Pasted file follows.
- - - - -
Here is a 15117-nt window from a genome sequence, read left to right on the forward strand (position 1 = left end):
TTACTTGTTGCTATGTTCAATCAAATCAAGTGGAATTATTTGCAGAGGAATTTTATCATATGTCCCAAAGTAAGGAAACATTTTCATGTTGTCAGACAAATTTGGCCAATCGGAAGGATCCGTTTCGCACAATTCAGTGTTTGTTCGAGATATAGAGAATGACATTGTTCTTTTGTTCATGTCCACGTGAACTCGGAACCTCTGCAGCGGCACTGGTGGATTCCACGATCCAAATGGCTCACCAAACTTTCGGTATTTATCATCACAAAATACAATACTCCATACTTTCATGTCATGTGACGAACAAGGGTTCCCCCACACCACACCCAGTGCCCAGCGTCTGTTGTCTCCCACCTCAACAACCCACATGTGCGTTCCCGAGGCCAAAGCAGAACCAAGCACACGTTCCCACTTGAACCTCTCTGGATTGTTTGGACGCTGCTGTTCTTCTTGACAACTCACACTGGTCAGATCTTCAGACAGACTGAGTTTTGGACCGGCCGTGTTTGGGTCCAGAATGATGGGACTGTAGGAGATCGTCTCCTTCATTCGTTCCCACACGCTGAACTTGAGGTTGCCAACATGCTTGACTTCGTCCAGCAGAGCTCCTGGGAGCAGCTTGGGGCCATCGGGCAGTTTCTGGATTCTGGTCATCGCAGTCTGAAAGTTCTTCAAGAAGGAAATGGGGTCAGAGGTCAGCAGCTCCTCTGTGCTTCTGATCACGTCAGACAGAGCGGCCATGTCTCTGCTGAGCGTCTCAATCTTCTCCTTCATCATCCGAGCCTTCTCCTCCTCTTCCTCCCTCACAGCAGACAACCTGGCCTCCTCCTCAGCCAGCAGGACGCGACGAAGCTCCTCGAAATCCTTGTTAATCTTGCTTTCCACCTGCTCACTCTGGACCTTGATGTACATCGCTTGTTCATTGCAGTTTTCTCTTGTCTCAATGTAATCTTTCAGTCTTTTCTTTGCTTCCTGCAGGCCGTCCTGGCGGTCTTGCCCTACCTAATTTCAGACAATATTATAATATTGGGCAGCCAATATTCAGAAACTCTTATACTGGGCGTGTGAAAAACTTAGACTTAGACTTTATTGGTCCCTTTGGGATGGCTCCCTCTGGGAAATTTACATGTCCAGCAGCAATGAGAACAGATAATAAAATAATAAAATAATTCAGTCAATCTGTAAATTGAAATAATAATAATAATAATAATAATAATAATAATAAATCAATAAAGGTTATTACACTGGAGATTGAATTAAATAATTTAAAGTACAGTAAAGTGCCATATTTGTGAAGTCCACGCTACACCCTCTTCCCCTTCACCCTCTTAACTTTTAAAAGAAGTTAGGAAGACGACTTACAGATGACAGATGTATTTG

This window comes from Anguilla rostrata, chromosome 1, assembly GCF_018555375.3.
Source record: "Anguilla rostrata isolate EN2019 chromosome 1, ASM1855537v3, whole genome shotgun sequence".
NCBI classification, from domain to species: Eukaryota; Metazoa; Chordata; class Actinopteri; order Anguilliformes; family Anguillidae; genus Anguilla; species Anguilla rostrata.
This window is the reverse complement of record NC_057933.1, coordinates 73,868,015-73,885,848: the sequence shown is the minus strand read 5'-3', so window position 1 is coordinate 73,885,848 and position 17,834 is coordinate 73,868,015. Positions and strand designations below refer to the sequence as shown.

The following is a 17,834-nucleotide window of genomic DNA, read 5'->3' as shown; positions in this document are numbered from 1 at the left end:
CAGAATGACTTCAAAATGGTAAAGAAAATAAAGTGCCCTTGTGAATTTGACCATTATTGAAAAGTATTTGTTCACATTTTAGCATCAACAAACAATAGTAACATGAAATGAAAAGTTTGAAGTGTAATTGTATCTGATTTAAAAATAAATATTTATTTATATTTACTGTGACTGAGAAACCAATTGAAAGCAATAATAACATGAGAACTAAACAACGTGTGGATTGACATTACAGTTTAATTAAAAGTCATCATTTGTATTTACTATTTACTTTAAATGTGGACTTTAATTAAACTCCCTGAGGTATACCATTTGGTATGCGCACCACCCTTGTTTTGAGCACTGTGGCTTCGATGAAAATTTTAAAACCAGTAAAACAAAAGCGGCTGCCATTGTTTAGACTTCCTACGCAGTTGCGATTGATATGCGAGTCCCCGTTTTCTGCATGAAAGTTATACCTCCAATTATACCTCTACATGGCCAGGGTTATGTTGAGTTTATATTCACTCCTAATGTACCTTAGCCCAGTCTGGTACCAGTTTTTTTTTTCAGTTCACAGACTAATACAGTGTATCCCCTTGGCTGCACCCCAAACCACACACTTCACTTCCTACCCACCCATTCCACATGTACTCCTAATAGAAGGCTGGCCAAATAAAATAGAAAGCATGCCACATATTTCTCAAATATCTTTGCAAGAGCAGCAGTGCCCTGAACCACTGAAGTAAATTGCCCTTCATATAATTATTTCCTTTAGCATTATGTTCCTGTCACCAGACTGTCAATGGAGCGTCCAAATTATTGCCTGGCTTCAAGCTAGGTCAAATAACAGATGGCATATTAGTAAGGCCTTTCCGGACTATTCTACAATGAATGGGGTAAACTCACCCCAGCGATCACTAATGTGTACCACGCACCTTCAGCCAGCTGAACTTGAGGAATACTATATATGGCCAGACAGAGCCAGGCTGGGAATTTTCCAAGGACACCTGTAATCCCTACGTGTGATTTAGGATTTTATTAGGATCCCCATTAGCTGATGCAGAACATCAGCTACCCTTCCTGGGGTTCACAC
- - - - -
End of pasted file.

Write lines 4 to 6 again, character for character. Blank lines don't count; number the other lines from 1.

Source record: "Anguilla rostrata isolate EN2019 chromosome 1, ASM1855537v3, whole genome shotgun sequence".
NCBI classification, from domain to species: Eukaryota; Metazoa; Chordata; class Actinopteri; order Anguilliformes; family Anguillidae; genus Anguilla; species Anguilla rostrata.
This window is the reverse complement of record NC_057933.1, coordinates 73,868,015-73,885,848: the sequence shown is the minus strand read 5'-3', so window position 1 is coordinate 73,885,848 and position 17,834 is coordinate 73,868,015. Positions and strand designations below refer to the sequence as shown.